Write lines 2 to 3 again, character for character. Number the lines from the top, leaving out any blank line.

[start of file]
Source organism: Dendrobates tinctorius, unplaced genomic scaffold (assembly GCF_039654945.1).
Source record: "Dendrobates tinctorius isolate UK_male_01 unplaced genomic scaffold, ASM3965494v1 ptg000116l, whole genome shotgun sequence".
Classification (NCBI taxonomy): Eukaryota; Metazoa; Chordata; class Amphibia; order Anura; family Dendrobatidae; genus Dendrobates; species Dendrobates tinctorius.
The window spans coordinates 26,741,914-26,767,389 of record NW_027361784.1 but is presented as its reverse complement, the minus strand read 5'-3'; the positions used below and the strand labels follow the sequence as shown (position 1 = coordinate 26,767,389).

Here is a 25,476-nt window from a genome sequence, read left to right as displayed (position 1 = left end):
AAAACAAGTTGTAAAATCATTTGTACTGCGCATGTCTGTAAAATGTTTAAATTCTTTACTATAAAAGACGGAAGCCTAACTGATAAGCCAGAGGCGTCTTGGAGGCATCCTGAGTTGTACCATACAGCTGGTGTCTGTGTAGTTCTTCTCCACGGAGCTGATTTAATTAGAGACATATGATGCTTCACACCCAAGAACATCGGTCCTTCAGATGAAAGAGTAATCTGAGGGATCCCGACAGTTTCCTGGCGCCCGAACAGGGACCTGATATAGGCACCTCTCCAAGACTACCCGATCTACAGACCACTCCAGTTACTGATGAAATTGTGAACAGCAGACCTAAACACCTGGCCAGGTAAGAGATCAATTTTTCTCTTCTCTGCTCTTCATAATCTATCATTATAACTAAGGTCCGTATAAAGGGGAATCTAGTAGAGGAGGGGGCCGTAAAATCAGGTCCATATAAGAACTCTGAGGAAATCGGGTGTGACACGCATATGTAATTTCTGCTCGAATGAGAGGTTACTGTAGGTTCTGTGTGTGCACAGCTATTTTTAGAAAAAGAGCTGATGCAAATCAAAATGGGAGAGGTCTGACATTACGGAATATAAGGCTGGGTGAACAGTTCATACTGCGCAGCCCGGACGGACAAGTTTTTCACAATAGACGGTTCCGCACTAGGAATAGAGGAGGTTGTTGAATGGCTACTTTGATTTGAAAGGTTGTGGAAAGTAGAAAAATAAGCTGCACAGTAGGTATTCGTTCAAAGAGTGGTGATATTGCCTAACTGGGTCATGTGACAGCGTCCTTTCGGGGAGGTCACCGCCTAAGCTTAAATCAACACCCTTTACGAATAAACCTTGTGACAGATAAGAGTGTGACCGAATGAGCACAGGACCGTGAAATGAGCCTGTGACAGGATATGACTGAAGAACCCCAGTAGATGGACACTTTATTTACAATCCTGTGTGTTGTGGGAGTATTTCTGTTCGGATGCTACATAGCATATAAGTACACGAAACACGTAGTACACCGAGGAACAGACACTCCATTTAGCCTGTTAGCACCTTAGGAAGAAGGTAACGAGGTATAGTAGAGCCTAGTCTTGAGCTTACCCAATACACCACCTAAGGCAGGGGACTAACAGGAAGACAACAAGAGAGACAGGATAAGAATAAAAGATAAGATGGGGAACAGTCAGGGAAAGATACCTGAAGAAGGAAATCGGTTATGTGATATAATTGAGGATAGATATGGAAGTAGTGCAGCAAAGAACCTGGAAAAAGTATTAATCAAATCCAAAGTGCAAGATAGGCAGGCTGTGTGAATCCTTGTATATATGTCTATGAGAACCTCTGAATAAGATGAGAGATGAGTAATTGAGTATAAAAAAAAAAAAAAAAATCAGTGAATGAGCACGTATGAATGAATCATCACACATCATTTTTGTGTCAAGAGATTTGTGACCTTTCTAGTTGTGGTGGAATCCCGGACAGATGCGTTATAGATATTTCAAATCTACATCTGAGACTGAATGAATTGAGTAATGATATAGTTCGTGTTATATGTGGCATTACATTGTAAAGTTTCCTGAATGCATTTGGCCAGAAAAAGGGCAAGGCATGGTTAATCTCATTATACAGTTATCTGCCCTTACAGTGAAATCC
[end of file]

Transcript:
Source record: "Dendrobates tinctorius isolate UK_male_01 unplaced genomic scaffold, ASM3965494v1 ptg000116l, whole genome shotgun sequence".
Classification (NCBI taxonomy): Eukaryota; Metazoa; Chordata; class Amphibia; order Anura; family Dendrobatidae; genus Dendrobates; species Dendrobates tinctorius.